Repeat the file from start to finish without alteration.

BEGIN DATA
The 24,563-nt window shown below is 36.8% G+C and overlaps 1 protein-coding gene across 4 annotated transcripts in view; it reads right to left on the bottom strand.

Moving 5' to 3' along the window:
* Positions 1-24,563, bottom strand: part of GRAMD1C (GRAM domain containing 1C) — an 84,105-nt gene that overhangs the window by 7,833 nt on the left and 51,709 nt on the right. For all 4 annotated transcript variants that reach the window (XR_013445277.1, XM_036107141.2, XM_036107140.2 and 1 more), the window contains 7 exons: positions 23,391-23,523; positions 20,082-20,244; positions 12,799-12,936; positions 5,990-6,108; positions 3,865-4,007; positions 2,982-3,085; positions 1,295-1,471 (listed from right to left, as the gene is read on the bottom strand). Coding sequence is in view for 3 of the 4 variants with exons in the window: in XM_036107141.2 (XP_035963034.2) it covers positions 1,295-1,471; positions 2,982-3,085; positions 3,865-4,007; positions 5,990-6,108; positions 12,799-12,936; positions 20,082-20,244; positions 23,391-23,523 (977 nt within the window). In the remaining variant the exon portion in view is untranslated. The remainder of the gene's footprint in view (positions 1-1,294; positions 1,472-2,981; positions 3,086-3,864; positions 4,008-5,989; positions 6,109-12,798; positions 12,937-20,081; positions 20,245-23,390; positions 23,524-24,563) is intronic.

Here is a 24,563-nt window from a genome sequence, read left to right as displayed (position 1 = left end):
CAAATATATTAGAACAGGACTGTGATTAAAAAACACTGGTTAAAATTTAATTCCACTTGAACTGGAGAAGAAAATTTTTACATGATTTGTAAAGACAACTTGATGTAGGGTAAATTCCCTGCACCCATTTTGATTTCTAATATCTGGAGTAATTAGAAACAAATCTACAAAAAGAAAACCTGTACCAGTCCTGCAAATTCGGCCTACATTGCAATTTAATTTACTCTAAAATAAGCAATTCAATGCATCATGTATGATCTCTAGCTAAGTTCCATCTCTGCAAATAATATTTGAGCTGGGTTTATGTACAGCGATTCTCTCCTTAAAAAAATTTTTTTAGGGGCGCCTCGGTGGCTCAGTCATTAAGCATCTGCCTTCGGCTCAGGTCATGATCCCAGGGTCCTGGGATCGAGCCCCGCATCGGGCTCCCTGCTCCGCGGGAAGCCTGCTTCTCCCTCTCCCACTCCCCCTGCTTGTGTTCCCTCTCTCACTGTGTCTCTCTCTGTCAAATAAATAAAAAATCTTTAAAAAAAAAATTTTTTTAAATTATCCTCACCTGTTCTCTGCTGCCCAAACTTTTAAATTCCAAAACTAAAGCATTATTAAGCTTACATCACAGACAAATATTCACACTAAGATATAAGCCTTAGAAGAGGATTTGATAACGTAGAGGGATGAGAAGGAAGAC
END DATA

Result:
The 24,563-nt window shown below is 36.8% G+C and overlaps 1 protein-coding gene across 4 annotated transcripts in view; it reads right to left on the bottom strand.

Moving 5' to 3' along the window:
* Positions 1-24,563, bottom strand: part of GRAMD1C (GRAM domain containing 1C) — an 84,105-nt gene that overhangs the window by 7,833 nt on the left and 51,709 nt on the right. For all 4 annotated transcript variants that reach the window (XR_013445277.1, XM_036107141.2, XM_036107140.2 and 1 more), the window contains 7 exons: positions 23,391-23,523; positions 20,082-20,244; positions 12,799-12,936; positions 5,990-6,108; positions 3,865-4,007; positions 2,982-3,085; positions 1,295-1,471 (listed from right to left, as the gene is read on the bottom strand). Coding sequence is in view for 3 of the 4 variants with exons in the window: in XM_036107141.2 (XP_035963034.2) it covers positions 1,295-1,471; positions 2,982-3,085; positions 3,865-4,007; positions 5,990-6,108; positions 12,799-12,936; positions 20,082-20,244; positions 23,391-23,523 (977 nt within the window). In the remaining variant the exon portion in view is untranslated. The remainder of the gene's footprint in view (positions 1-1,294; positions 1,472-2,981; positions 3,086-3,864; positions 4,008-5,989; positions 6,109-12,798; positions 12,937-20,081; positions 20,245-23,390; positions 23,524-24,563) is intronic.

Here is a 24,563-nt window from a genome sequence, read left to right as displayed (position 1 = left end):
CAAATATATTAGAACAGGACTGTGATTAAAAAACACTGGTTAAAATTTAATTCCACTTGAACTGGAGAAGAAAATTTTTACATGATTTGTAAAGACAACTTGATGTAGGGTAAATTCCCTGCACCCATTTTGATTTCTAATATCTGGAGTAATTAGAAACAAATCTACAAAAAGAAAACCTGTACCAGTCCTGCAAATTCGGCCTACATTGCAATTTAATTTACTCTAAAATAAGCAATTCAATGCATCATGTATGATCTCTAGCTAAGTTCCATCTCTGCAAATAATATTTGAGCTGGGTTTATGTACAGCGATTCTCTCCTTAAAAAAATTTTTTTAGGGGCGCCTCGGTGGCTCAGTCATTAAGCATCTGCCTTCGGCTCAGGTCATGATCCCAGGGTCCTGGGATCGAGCCCCGCATCGGGCTCCCTGCTCCGCGGGAAGCCTGCTTCTCCCTCTCCCACTCCCCCTGCTTGTGTTCCCTCTCTCACTGTGTCTCTCTCTGTCAAATAAATAAAAAATCTTTAAAAAAAAAATTTTTTTAAATTATCCTCACCTGTTCTCTGCTGCCCAAACTTTTAAATTCCAAAACTAAAGCATTATTAAGCTTACATCACAGACAAATATTCACACTAAGATATAAGCCTTAGAAGAGGATTTGATAACGTAGAGGGATGAGAAGGAAGAC